Posted by: Hugh Griffiths | May 9, 2006

Da Vinci Code: Questions | 01

Can we trust the four gospels?

"The Bible is a product of man, my dear. Not of God. The Bible did not fall magically from the clouds. Man created it as a historical record of tumultuous times, and it has evolved through countless translations, additions, and revisions. History has never had a definitive version of the book."
Leigh Teabing (from The Da Vinci Code)

One of the 'facts' presented by the Da Vinci Code is that the canonical books of Matthew, Mark, Luke and John were only four of many 'gospels' which recorded the life of Jesus Christ. In the novel, the character Leigh Teabing is a presented as a historian and specialist who says that 'almost everything our fathers taught us about Christ is false?' and that originally 'more than 80' gospels were considered for inclusion in the Bible. He claims that the gospels the church have accepted as accurate were in fact a clever selection of texts that presented a Jesus in a way that didn't reflect the truth.

So, one of the first questions raised is 'Can we rely on the Gospels as we have them in Scripture?

A search on Google will provide many more articles and arguments, but here are some of the basic factual reasons why we can trust the four Gospels:

  • They were eye-witness accounts

All four gospels were written in the first century A.D either by close followers of Christ or by immediate associates of the first apostles. Matthew and John were of course two of Jesus' original twelve disciples. Mark recorded Peter's biography and testimony and Luke was not only a disciple but also a careful historian who recorded in great detail the life of the early church.

  • The accuracy of the four gospels

Both history and archaeology have both served to confirm the reliability of the Gospels. The events, people or places mentioned can be checked against other external sources of information (Tacitus, Jospehus and others) and have been shown to be correct. Clearly they were not written explicitly as historical records, but unlike many other early documents they do stand close scrutiny as being accurate.

  • The consistency of the four gospels

Although each is written in a distinctive style and has its own emphases, the four gospels present a complemetary and non-contradictory picture of Jesus. Not only is there agreement on the biographical detail included, the Christian message or theology that underpins each of the books is also consistent.

  • The substantial manuscript evidence

Unlike most other documents of similar age, we have a wealth of primary manuscripts from which our New Testament can be confirmed. In 'Evidence that Demands a Verdict', Josh McDowell notes that we have close to 25,000 manuscript copies of portions of the New Testament and counting Greek copies alone we have 5,656 partial and complete documents that date back as far as the second century. This is in stark contrast to other early writings – for example the Iliad of Homer has only around 600 manuscripts to support it and the earliest complete text is from the thirteenth century.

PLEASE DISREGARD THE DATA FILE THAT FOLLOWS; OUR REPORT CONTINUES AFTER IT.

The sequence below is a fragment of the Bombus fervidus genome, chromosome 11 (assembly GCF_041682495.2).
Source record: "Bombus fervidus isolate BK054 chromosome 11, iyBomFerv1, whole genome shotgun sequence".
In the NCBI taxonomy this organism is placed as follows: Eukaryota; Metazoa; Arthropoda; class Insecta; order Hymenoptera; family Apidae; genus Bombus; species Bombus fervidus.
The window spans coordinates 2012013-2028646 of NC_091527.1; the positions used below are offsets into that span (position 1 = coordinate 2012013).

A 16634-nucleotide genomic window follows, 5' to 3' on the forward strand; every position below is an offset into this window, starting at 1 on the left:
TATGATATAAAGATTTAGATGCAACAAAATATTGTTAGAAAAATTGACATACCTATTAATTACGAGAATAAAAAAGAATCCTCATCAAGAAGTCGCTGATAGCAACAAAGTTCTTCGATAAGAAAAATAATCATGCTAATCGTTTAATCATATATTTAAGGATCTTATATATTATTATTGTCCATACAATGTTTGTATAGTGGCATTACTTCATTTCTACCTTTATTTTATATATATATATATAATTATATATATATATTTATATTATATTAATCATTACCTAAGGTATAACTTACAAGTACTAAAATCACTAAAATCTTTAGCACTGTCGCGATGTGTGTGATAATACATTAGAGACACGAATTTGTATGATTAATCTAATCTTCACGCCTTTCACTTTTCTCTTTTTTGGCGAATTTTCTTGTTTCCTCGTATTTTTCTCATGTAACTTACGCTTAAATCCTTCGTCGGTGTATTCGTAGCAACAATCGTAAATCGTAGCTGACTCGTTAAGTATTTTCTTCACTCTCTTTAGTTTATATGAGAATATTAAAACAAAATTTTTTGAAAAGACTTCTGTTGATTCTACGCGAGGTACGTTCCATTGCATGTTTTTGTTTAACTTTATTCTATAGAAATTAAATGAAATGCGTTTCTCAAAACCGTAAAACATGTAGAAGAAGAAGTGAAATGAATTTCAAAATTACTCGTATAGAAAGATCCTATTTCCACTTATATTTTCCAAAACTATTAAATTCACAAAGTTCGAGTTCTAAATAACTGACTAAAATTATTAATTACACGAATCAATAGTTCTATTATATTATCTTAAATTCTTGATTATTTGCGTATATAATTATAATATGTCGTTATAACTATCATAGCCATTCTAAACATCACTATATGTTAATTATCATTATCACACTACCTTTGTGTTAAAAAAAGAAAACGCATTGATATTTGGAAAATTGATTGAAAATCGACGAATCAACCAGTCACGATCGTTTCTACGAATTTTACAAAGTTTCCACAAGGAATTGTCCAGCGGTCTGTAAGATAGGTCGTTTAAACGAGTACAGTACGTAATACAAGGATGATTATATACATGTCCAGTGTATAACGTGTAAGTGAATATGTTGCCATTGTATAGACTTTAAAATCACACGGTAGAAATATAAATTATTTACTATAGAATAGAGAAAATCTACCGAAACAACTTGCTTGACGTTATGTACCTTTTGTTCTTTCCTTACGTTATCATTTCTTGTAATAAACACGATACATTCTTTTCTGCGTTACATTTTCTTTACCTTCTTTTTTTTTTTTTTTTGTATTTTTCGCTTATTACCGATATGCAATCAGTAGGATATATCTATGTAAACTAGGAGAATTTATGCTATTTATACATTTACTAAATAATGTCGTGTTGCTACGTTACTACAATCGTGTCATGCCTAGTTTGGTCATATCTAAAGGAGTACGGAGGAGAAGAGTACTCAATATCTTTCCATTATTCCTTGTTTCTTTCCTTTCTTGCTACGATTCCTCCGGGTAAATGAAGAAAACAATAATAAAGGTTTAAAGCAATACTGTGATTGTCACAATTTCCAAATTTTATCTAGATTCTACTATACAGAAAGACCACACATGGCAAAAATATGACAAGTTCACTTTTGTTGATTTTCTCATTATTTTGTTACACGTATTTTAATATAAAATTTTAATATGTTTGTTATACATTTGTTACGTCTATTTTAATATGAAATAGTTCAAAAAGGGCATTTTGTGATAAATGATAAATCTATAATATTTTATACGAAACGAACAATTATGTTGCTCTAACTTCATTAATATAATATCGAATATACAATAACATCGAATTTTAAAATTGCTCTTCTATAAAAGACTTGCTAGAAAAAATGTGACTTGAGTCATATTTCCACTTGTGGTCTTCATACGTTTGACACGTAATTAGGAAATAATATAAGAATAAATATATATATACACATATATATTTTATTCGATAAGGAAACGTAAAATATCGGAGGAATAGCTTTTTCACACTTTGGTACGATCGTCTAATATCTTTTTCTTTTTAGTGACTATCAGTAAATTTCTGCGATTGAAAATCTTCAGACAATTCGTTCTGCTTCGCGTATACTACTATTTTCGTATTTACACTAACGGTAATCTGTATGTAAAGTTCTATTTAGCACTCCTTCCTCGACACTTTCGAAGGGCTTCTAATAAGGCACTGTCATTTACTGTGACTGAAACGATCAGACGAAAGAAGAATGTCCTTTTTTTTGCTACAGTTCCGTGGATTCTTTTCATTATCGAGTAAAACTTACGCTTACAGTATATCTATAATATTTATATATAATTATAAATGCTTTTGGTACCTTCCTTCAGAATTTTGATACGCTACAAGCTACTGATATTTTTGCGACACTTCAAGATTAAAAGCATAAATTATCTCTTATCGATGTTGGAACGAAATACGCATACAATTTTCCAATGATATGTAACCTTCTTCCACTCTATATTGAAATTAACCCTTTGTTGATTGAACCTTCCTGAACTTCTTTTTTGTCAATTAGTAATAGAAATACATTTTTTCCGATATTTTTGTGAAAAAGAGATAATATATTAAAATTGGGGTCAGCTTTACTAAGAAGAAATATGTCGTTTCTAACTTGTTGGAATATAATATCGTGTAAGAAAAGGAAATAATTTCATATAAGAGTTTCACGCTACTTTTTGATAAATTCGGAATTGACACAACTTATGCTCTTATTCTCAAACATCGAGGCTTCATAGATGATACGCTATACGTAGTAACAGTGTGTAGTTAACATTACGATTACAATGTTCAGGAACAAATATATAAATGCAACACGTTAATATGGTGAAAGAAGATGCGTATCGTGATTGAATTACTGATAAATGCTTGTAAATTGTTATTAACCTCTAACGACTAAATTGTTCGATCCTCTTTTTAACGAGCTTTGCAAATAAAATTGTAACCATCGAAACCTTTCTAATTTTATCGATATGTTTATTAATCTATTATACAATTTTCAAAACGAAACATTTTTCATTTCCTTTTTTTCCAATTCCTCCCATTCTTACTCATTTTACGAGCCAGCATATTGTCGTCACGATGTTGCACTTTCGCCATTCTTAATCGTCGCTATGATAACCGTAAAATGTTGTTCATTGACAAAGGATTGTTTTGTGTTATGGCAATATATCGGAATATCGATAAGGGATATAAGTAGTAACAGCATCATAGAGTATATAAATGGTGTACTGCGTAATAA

• The witness of the early church

Very early in its history the church identified Matthew, Mark, Luke and John as 'canonical' or as properly belonging to the New Testament. Even before the end of the second century there was substantial agreement that these books should be recognised as being accurate and inspired by God. Some of the criteria used were that the book had to have historical authenticity, it should have been written close to the time of Jesus and written by an apostle or close associate. In addition, it needed to be widely accepted by the church and consistent with orthodox or established belief.

Certainly much more could be said about any of these, but these five points provide a basic outline of some of the evidence for the reliability of the gospels and undermine the claims made in The Da Vinci Code.

Leigh Teabing's view of history is completely fictional in more than one way.



  1. Hi,

    Not arguing that it is not the case but I was just wondering how we know Mark’s gospel was dictated by Peter. Does it say somewhere in the text that it is or is it based on external evidence?

  2. This is a great question – there is no direct statement in the gospel itself but there is strong evidence elsewhere to support this. For example, the early church fathers writing within a century of the gospel's origin described it as follows:

    'the memoirs of Peter' (Justin Martyr, about A.D. 150)
    'Mark having become the interpreter of Peter, wrote down accurately whatsoever he remembered' (Papia, about A.D. 140)
    'the disciple and interpreter of Peter' (Iraneaeus, about A.D.185)

    This view is certainly helped by the close working and spiritual relationship between the apostle and the writer indicated in Scripture where in 1 Pet.5:13 Peter indicates his close relationship to Mark, calling him 'my son'. Hope this helps!.

  3. Great posts on the code. We need to expose these fictional posts head on and not shy away from it.


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